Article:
Budget Cuts May Curb Availability of A400M Spare Parts
French senators voiced concern that expected defense cuts could whittle away buying power for spare parts for the A400M airlifter, which has been grounded for static display only at the Farnborough International Airshow due to engine gearbox concerns.
A bipartisan senate report on the A400M, titled “Simply the Best,” said the French Air Force had done a good job in preparing infrastructure and personnel to receive the new plane from Airbus Military but noted budgetary restrictions had hit orders for spare parts.
“Supplementary budgetary restrictions should not put into question the rise in operations,” Jacques Gautier, co-author with Bertrand Auban and Daniel Reiner of the report, told journalists July 5.
The French government halved its order for engine spare parts in 2010, when the seven A400M client countries renegotiated the contract with prime contractor Airbus Military because of cost overruns, a parliamentary official said. The new figure was half the number recommended by Airbus Military.
A concern was that the A400M has four highly sophisticated engines that could require a high level of maintenance, the official said. A spending cut in spares was less politically visible than a reduction in aircraft numbers.
Engine support for the A400M accounted for some 60 percent of the total support cost of the aircraft, excluding aircraft spare parts, Gautier said.
A common stock of spares would be a big source of savings, but Germany has rejected such a measure as Berlin officials and MTU executives said it was impossible to put a value on spare parts that had been flown by another country, the report said. MTU is one of the four European engine companies in the European Propulsion International (EPI) consortium working on the TP400 turboprop, which powers the A400M.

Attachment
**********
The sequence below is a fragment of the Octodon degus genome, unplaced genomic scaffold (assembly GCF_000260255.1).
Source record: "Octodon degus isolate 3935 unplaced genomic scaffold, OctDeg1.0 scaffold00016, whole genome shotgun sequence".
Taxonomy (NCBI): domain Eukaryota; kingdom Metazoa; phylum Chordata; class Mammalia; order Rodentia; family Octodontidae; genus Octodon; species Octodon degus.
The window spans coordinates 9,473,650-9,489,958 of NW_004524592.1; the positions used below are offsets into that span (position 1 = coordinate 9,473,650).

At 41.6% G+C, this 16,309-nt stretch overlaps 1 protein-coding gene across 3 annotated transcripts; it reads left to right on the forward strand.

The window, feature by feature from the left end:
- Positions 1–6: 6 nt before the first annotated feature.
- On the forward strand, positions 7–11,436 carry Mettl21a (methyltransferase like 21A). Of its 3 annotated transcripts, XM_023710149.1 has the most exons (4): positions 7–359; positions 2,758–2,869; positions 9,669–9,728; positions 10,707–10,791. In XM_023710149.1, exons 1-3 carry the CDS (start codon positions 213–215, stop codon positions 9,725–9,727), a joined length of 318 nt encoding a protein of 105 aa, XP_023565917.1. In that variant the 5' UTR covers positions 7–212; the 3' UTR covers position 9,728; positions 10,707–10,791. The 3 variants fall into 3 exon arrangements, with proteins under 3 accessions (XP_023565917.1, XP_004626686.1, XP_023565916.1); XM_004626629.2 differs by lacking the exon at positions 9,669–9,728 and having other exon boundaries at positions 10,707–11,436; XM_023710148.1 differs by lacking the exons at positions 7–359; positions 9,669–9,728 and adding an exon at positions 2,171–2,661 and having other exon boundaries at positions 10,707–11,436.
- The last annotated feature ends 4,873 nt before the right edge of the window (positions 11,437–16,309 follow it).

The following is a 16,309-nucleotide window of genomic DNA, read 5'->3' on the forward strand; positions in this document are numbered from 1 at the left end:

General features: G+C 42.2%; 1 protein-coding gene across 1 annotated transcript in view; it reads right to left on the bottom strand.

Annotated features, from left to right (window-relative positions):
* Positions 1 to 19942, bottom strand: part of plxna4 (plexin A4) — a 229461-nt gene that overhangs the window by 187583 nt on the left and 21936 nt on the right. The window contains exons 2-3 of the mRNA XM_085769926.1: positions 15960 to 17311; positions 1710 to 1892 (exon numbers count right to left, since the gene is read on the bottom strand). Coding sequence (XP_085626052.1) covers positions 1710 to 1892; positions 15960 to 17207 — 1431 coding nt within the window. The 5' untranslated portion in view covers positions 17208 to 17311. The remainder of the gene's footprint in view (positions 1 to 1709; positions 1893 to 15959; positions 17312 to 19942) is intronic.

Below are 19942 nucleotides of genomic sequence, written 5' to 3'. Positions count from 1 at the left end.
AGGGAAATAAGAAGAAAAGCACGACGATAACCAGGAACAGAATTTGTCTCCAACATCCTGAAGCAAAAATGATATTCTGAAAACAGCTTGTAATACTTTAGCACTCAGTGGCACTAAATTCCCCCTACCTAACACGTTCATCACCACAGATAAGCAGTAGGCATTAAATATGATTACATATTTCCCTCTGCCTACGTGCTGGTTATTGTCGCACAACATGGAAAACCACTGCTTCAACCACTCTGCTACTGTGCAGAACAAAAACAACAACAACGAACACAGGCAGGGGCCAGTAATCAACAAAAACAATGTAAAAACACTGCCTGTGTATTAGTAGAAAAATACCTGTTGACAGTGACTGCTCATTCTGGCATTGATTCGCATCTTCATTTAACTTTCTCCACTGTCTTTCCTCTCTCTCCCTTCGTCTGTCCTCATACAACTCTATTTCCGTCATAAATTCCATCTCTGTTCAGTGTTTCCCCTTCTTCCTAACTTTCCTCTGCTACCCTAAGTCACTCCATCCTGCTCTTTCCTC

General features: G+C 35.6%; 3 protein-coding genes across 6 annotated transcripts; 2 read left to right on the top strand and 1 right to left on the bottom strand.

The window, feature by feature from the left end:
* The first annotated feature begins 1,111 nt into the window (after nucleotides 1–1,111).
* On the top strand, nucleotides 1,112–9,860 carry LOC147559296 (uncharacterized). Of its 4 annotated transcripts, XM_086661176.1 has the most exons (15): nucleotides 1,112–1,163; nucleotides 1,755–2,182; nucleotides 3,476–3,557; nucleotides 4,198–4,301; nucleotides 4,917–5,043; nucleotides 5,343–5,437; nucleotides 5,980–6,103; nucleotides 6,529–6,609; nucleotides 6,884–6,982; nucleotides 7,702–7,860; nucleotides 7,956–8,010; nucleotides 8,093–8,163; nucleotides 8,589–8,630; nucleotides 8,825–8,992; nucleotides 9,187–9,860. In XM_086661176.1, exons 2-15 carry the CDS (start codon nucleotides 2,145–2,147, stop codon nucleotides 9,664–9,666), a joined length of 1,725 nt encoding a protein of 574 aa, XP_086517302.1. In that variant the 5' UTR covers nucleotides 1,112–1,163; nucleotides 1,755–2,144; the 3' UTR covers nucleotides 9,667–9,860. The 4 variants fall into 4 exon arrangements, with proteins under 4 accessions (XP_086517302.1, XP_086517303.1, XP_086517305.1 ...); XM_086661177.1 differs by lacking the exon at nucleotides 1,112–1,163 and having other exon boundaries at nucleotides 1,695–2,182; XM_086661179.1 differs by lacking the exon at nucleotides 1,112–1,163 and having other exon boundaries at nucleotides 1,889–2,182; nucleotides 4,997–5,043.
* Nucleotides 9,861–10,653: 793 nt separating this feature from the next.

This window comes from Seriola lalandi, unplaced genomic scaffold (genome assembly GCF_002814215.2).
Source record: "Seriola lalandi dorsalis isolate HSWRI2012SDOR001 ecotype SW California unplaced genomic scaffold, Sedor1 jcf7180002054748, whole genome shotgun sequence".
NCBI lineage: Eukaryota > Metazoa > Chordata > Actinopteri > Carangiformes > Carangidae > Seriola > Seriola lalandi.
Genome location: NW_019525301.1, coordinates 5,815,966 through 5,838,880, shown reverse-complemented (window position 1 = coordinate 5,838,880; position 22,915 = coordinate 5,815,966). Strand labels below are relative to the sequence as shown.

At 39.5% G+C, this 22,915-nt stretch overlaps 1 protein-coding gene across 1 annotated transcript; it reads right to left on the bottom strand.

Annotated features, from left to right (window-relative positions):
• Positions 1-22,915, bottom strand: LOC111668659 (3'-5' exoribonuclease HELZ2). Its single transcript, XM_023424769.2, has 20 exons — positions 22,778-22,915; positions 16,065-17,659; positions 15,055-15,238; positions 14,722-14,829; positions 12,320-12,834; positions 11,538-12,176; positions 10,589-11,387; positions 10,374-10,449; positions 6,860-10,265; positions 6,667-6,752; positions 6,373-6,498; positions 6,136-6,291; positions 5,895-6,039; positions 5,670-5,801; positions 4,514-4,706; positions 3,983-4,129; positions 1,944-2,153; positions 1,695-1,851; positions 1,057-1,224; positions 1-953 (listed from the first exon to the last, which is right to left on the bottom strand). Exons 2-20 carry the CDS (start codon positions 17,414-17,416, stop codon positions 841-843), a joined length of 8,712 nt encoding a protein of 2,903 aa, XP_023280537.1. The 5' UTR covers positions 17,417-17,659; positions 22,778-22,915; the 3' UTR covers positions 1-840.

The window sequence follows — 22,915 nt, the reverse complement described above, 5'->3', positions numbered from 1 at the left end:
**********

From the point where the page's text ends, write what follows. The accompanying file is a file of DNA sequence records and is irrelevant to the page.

“To have a European pool of spare parts is a considerable source of savings for the nations, and it is of the greatest importance that a common agreement should be found. This objective must not be dropped,” Gautier said.
Service cost was generally about double the acquisition cost, which is why it is important to pursue efforts in this direction, the senators said.
At the Farnborough Airshow, Airbus Military said “engine issues” meant the A400M would not take part in the flying display, confirming a Reuters story.
The concerns arose from the Avio gearbox, which had forced a grounding of the A400M at the Paris Airshow last year, an industry executive said.
An Avio spokesman said on July 8 that the company was unable to state whether an Avio component “was involved in the [in-flight shutdown] as a root cause.”
“ These engines are the most powerful turboprops ever developed in the Western world. They are bringing new levels of technical sophistication to turboprops, and they are being tested to the maximum of their capabilities.They represent one of the toughest development challenges in the program for all EPI’s partners and suppliers and it´s no surprise that there are some issues in this phase.These things happen in development programs and, because of our worldwide recognized leadership in aerospace propulsion, we are used to dealing with them.”
A first delivery to the French Air Force would now go ahead by March 31, the contracted date, instead of before the end of 2012, as Airbus Military executives had previously predicted. There were no particular problems behind the rescheduled delivery, Airbus Military France chief executive Cédric Gautier said.